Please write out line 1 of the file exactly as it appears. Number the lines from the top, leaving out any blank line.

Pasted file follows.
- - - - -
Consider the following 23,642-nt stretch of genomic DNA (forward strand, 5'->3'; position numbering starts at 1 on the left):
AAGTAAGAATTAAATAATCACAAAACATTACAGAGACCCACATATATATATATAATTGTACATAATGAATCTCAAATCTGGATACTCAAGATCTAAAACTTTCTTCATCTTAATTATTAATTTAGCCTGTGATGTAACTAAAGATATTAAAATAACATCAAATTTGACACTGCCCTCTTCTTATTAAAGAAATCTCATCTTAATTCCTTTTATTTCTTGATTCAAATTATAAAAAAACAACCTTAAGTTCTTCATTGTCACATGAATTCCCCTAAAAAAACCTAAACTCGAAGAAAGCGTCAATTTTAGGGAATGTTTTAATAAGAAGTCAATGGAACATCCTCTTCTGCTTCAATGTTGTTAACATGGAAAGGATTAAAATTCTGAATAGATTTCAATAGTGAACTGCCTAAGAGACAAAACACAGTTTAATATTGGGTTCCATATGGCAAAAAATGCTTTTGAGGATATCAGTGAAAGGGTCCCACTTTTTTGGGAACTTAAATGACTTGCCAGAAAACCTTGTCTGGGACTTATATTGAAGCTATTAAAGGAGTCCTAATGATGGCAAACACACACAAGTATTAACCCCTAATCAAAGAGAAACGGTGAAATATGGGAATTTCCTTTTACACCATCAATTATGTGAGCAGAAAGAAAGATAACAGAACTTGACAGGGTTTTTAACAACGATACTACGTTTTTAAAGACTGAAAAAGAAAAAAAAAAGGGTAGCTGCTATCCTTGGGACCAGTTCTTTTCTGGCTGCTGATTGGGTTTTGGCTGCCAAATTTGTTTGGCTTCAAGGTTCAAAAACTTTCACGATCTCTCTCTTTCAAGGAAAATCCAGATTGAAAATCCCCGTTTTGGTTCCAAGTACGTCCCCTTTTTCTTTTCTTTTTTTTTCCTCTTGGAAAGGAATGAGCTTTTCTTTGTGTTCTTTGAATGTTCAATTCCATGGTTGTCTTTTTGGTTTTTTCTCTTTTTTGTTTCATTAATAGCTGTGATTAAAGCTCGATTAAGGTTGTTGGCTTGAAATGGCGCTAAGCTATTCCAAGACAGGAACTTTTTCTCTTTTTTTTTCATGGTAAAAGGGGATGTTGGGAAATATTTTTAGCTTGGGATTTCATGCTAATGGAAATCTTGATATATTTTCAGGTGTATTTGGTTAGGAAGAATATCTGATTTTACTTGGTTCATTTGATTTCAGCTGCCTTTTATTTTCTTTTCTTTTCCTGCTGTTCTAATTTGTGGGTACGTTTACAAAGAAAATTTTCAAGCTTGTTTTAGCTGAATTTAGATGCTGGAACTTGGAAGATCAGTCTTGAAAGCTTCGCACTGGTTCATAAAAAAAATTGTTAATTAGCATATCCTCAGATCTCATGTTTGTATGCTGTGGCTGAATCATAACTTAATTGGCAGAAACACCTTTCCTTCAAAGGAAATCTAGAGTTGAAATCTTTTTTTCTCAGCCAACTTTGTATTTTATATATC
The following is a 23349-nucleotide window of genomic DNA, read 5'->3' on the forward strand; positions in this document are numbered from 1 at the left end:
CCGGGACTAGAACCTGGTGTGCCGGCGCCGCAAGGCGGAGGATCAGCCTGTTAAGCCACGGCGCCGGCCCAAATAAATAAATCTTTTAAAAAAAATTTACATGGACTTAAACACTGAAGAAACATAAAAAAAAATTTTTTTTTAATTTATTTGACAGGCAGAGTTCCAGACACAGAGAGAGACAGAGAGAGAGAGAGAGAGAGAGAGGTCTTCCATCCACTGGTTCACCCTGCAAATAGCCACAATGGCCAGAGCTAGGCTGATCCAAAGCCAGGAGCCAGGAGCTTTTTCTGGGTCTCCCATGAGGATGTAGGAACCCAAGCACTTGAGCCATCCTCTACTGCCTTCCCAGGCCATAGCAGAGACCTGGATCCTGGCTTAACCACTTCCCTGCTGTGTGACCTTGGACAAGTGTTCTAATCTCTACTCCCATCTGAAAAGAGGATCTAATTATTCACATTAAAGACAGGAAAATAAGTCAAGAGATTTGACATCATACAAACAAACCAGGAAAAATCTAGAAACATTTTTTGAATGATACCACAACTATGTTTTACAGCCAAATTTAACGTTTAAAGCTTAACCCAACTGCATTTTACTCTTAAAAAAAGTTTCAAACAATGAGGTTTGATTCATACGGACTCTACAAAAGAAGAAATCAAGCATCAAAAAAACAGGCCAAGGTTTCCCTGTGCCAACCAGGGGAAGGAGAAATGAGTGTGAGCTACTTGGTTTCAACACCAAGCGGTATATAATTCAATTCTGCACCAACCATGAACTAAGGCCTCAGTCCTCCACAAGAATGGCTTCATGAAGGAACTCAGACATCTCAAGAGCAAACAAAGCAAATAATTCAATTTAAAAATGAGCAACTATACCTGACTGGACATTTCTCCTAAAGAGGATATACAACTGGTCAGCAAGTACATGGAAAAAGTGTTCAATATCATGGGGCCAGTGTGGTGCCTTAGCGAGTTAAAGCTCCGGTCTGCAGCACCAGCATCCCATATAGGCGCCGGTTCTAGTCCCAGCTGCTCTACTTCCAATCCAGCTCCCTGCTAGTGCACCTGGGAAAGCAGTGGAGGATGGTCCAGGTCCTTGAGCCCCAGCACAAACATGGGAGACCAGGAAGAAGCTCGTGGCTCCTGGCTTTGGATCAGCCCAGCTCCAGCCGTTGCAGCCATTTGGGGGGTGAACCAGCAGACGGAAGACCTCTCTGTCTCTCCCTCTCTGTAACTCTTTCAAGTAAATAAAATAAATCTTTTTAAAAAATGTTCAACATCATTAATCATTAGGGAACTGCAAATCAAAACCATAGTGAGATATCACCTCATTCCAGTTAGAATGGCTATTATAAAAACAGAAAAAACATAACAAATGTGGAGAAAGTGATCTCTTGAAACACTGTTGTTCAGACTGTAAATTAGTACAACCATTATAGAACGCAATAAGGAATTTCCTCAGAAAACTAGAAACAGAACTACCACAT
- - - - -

Consider the following 23,642-nt stretch of genomic DNA (forward strand, 5'->3'; position numbering starts at 1 on the left):